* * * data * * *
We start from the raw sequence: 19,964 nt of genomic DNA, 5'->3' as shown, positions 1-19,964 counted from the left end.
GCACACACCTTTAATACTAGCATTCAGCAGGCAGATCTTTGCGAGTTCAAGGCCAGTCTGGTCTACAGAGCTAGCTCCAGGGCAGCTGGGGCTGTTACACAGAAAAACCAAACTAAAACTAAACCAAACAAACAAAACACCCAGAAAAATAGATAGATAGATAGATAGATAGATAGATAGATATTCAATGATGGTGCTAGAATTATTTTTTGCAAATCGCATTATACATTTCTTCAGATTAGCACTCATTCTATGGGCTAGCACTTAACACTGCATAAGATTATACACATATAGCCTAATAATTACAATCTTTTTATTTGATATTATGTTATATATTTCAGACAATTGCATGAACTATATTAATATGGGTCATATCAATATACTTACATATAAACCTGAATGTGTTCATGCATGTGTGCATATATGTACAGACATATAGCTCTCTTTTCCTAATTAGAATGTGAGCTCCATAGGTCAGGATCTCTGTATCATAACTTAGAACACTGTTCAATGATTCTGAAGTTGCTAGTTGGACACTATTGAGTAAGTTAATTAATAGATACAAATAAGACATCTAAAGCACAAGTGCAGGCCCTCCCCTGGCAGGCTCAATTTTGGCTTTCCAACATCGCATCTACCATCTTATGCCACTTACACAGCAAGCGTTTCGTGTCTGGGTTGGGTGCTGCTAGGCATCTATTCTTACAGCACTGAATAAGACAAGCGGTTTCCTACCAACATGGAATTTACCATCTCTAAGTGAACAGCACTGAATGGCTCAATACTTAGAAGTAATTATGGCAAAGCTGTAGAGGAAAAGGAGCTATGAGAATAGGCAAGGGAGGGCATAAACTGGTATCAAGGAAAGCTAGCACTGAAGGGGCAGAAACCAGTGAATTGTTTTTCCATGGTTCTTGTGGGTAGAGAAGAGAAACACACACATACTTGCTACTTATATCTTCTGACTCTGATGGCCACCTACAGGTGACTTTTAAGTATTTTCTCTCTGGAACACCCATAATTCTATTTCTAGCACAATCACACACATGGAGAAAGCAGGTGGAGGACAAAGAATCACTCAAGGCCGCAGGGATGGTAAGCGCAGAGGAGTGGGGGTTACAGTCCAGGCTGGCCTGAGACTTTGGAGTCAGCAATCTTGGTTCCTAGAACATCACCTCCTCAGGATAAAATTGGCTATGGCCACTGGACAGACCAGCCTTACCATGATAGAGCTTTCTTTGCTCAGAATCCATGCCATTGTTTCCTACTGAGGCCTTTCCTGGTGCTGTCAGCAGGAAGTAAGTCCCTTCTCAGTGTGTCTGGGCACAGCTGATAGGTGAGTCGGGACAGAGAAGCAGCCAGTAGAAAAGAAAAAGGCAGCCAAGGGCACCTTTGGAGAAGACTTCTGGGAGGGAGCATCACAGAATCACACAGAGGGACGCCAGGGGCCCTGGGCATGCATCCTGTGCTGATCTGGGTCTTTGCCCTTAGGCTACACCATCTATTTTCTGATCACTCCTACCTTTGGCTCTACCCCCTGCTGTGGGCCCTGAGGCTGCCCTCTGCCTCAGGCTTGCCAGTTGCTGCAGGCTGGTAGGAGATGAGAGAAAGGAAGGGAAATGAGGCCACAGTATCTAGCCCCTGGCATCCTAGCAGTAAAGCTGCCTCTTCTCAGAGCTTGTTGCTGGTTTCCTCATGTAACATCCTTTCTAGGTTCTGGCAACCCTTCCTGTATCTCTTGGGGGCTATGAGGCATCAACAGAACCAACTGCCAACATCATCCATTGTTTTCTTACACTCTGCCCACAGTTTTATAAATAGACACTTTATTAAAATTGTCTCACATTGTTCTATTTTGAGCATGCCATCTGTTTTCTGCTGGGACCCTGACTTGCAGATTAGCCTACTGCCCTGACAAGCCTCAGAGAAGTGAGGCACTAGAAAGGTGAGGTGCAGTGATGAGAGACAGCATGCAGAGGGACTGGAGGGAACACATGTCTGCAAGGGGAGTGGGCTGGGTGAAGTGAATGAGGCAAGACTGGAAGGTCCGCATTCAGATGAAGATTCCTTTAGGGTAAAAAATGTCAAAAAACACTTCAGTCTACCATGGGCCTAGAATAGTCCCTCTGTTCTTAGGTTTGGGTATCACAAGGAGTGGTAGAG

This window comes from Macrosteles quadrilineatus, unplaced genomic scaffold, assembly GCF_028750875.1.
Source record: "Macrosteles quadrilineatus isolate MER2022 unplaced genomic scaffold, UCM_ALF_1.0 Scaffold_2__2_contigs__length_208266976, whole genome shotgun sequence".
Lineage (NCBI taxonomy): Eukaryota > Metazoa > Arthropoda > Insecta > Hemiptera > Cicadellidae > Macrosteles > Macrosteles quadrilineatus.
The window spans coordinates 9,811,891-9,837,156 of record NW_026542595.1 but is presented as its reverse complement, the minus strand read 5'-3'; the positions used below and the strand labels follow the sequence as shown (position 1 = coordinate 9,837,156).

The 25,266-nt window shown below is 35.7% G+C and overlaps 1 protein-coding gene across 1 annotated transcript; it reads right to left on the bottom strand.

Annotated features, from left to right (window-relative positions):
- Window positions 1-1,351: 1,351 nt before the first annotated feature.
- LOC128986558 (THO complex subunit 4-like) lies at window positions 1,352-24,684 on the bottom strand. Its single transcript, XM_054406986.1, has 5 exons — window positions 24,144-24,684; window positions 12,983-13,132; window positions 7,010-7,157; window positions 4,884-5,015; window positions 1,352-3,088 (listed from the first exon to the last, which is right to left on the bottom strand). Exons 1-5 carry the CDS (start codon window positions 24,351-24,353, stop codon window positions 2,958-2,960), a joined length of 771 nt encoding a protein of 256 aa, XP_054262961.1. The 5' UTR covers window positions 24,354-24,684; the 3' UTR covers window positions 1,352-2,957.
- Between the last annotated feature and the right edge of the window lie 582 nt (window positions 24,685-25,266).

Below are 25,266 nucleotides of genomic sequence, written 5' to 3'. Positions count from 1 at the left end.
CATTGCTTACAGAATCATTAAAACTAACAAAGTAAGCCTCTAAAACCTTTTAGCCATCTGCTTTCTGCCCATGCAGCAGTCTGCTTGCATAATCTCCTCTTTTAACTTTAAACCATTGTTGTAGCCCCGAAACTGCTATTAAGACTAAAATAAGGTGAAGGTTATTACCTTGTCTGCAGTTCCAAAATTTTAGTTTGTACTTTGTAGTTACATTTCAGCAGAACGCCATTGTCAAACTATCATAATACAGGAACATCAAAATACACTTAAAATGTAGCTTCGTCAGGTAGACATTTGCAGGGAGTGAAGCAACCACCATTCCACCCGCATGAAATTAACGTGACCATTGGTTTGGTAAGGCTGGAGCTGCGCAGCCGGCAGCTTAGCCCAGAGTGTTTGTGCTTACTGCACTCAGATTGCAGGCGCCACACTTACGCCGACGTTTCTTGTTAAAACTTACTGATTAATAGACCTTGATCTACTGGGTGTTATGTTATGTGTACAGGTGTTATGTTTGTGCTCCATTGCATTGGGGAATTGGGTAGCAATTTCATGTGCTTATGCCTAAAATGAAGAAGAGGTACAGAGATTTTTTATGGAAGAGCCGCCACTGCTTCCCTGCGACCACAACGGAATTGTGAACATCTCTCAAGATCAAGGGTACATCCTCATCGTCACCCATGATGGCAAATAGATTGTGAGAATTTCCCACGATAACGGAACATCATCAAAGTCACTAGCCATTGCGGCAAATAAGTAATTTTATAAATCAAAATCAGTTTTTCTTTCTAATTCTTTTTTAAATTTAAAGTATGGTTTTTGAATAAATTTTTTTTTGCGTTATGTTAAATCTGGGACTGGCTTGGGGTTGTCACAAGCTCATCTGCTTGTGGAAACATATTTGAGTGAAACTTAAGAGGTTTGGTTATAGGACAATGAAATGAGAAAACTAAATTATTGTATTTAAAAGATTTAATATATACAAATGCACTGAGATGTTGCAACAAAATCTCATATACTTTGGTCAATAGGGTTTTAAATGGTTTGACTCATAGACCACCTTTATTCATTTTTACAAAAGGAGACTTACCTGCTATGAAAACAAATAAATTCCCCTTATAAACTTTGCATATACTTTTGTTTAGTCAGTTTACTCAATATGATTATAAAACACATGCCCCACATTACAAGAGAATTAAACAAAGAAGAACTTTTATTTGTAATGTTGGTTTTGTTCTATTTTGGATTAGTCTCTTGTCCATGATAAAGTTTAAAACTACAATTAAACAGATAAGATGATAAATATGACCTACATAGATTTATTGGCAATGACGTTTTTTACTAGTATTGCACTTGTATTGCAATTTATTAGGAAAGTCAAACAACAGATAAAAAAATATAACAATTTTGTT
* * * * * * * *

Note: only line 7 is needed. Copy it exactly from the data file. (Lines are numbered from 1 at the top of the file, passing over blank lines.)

The 25,266-nt window shown below is 35.7% G+C and overlaps 1 protein-coding gene across 1 annotated transcript; it reads right to left on the bottom strand.